Introducing Mitchell Kane
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Even dutiful students tend to approach introductory tax law like they would a bitter medicine: hoping to get done with the distasteful task as fast as possible. But when students of then-Visiting Professor Mitchell Kane’s class last fall swallowed their first dose, they asked for more, following him after class to a conference room where he held court on the tax ramifications of stock options.
Kane sees this general enthusiasm for the subject as natural. “This is a body of law that tells you who’s going to pay for what. That goes to the core of what a lot of people care about,” he says.
Previously in private practice specializing in international tax law, Kane joins the faculty this fall from the University of Virginia School of Law, where he has taught since 2003. “He’s one of the best junior tax scholars in the country, and clearly the best in international tax, leaving aside a handful of people who are considerably more senior,” says Daniel Shaviro, Wayne Perry Professor of Taxation. “Mitchell is thus positioned to be an important leader in the field for decades to come, and I’m delighted that he’ll be here.”
Kane is best known for his 2004 piece, “Strategy and Cooperation in National Responses to International Tax Arbitrage,” published in the Emory Law Journal. International tax arbitrage refers to instances where taxpayers intentionally structure transactions to take advantage of variations in the tax laws across jurisdictions. The academic debate about such arbitrage had generally centered on the question of whether such tax planning activity is problematic. “My key contribution was to suggest that one could best understand arbitrage transactions not as planning opportunities for taxpayers, but rather as opportunities for governments, in their responses to the transactions, to behave strategically in the battle to attract global capital flows,” he says.
Recently, Kane has cultivated an interest in the role of tax policy in promoting capital flows to the developing world. In a working paper called “Bootstraps, Poverty Traps, and Poverty Pits: Tax Treaties as Novel Tools for Development Finance,” Kane proposes a financing technique that he says offers significant improvements over common sovereign debt arrangements. Typically, countries that attract foreign investors to build a plant or another business have the primary ability to tax any profits. These tax revenues are used to repay foreign creditors, as well as for other purposes. Rather than waiting for a payment from a country that might already be in debt, Kane proposes that developed nations negotiate treaties in which they transfer capital now in exchange for the primary right to tax income streams in the future. Critics contend “they’re trading back a piece of their sovereignty,” says Kane. But he argues, “It’s a sovereign decision to raise money more effectively. By world standards, our tax and compliance system is a pretty good machine.” So why not leave the taxing up to us?
Kane and his two siblings were raised in Norfolk, Virginia, by their parents Peter, 70, and Claudia, 64. An engineer by training, Peter now owns a family bar/restaurant; Claudia, who also owns a deli, was a food broker. A self-professed loner and nerd for most of his youth—in sixth grade he tackled Fyodor Dostoevsky’s The Brothers Karamazov—he came out of his shell in 11th grade when he joined the school’s golf team.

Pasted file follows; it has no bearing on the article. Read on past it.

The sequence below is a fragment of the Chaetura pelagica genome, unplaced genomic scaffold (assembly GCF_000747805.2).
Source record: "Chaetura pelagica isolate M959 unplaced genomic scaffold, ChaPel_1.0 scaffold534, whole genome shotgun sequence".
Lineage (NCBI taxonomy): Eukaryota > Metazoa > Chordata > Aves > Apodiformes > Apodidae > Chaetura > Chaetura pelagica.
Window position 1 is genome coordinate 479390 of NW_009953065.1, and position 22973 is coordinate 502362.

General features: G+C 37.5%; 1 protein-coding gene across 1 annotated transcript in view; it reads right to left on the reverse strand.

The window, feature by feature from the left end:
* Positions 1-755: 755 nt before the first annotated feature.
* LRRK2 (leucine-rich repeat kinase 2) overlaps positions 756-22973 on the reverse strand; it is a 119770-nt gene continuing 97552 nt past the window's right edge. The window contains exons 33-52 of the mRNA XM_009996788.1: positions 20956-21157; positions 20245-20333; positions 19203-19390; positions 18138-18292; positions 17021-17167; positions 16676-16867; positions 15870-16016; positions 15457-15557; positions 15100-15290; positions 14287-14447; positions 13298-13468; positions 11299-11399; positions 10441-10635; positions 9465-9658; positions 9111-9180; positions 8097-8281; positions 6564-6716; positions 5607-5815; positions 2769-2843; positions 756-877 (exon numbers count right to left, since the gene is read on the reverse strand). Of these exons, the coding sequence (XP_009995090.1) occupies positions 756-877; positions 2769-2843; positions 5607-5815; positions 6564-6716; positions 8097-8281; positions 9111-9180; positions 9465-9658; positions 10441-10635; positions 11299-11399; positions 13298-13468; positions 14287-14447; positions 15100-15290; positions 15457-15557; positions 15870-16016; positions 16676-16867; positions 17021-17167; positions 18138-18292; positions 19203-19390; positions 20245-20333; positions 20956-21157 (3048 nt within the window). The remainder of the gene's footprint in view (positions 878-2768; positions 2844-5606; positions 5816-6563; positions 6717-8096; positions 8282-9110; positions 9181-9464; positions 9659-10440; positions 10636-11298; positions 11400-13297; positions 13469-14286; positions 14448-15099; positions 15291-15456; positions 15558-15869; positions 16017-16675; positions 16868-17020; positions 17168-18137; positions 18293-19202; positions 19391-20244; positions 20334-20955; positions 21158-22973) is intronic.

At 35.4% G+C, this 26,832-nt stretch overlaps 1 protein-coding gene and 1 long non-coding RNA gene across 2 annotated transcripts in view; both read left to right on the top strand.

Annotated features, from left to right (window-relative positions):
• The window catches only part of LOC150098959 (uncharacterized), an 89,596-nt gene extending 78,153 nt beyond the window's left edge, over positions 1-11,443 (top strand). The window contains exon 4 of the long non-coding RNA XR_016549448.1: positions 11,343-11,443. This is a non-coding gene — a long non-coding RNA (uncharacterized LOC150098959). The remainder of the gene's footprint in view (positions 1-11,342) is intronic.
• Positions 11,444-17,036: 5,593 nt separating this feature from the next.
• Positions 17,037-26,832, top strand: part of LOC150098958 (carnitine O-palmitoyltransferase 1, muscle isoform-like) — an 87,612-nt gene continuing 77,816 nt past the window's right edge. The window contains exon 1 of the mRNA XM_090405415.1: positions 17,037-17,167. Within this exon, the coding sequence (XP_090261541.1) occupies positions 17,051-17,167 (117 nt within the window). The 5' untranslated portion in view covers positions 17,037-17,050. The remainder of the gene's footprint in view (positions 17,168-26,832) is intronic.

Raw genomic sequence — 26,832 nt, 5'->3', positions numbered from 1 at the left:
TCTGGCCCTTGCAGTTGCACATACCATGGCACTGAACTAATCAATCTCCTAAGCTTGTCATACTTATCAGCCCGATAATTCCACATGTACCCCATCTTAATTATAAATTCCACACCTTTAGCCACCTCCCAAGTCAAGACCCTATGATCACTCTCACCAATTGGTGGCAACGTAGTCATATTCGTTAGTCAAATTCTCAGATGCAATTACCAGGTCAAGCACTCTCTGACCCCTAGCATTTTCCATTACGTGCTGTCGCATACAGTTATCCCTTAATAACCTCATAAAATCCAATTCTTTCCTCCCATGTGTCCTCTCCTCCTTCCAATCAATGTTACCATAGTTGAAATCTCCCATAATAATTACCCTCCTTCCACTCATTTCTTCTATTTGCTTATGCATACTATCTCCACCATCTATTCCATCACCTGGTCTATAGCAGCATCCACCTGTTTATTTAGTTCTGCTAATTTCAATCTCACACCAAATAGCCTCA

Kane entered Yale University interested in computer science, but soon became enamored with philosophy. By sophomore year, he was a philosophy major with a focus on the philosophy of law—having read Ronald Dworkin’s work—as well as the philosophy of criminal law.
Graduating from Yale in 1993, he enrolled in a joint degree program at the University of Virginia, earning his J.D. in 1996, and an M.A. in philosophy in 1997. That same year he started practice at the D.C. office of Covington & Burling, splitting his time between tax and litigation. Two weeks into his first litigation case, he was given boxes of documents to review. “After the first two boxes, I begged to be put full-time into the tax group,” he recalls, finding the mental gymnastics required to puzzle through the tax code far more compelling than “plowing through mounds of paper looking for a needle in a haystack.”
Out to lunch one day with his tax colleagues in 1999, he learned that his firm wanted to bring an associate to London. He raced back to his office to call his wife, Jessica. “We adored living abroad,” says Kane, whose practice morphed into international tax law during his three years in London.
In 2002, after Kane returned to the U.S., a mentor invited him to take a fellowship at the University of Virginia. He was offered a teaching position the following year. “I was 32 when I started, and the students didn’t look much younger than I did. It was incredibly intimidating,” recalls Kane, who spent two months preparing his first three lectures.
In addition to visiting in Fall 2007, Kane has attended NYU’s annual Colloquium on Tax Policy and Public Finance. “The energy of the place is incredible,” he says. “There’s something about NYU where I always feel like there’s 30 things going on that I want to be doing. That kind of richness of faculty dialogue is very appealing.” Aside from working with his tax colleagues, he hopes to rekindle his interest in philosophy by attending and presenting the Colloquium in Legal, Political and Social Philosophy, run by Professors Dworkin, Liam Murphy and Thomas Nagel.
Having been a visiting professor at several universities in the past two years, including Harvard and Columbia, Kane is eager to settle down with Jessica and their children: Olivia, five, and Simon, two. Kane, who inherited recipes from his Alsatian mother, does the cooking at home. “I’m the master of the one-pot, stick-to-your-ribs, French country recipes,” he says.